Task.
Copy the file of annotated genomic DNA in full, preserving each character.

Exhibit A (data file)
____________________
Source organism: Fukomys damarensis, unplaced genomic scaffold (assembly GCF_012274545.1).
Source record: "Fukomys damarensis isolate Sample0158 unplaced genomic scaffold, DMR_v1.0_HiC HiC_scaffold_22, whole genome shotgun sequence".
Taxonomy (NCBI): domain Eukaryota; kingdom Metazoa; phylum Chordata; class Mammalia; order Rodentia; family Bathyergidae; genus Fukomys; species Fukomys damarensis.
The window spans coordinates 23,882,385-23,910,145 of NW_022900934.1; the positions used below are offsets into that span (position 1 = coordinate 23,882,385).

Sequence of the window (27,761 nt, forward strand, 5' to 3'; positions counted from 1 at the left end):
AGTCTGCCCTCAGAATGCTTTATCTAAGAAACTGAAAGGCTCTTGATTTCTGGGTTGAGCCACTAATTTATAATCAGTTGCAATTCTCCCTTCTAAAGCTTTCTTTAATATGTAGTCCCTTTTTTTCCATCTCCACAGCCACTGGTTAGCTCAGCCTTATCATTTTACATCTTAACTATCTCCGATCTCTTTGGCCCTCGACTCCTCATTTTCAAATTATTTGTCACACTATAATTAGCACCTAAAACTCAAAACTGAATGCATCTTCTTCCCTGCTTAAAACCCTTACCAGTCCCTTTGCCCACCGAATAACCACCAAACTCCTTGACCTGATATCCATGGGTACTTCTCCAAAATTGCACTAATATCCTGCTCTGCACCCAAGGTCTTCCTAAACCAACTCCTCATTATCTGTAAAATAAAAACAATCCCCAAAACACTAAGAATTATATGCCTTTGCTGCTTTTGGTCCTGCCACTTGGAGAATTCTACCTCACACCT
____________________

Source organism: Fukomys damarensis, unplaced genomic scaffold (assembly GCF_012274545.1).
Source record: "Fukomys damarensis isolate Sample0158 unplaced genomic scaffold, DMR_v1.0_HiC HiC_scaffold_22, whole genome shotgun sequence".
Taxonomy (NCBI): domain Eukaryota; kingdom Metazoa; phylum Chordata; class Mammalia; order Rodentia; family Bathyergidae; genus Fukomys; species Fukomys damarensis.
The window spans coordinates 23,882,385-23,910,145 of NW_022900934.1; the positions used below are offsets into that span (position 1 = coordinate 23,882,385).

Sequence of the window (27,761 nt, forward strand, 5' to 3'; positions counted from 1 at the left end):
AGTCTGCCCTCAGAATGCTTTATCTAAGAAACTGAAAGGCTCTTGATTTCTGGGTTGAGCCACTAATTTATAATCAGTTGCAATTCTCCCTTCTAAAGCTTTCTTTAATATGTAGTCCCTTTTTTTCCATCTCCACAGCCACTGGTTAGCTCAGCCTTATCATTTTACATCTTAACTATCTCCGATCTCTTTGGCCCTCGACTCCTCATTTTCAAATTATTTGTCACACTATAATTAGCACCTAAAACTCAAAACTGAATGCATCTTCTTCCCTGCTTAAAACCCTTACCAGTCCCTTTGCCCACCGAATAACCACCAAACTCCTTGACCTGATATCCATGGGTACTTCTCCAAAATTGCACTAATATCCTGCTCTGCACCCAAGGTCTTCCTAAACCAACTCCTCATTATCTGTAAAATAAAAACAATCCCCAAAACACTAAGAATTATATGCCTTTGCTGCTTTTGGTCCTGCCACTTGGAGAATTCTACCTCACACCT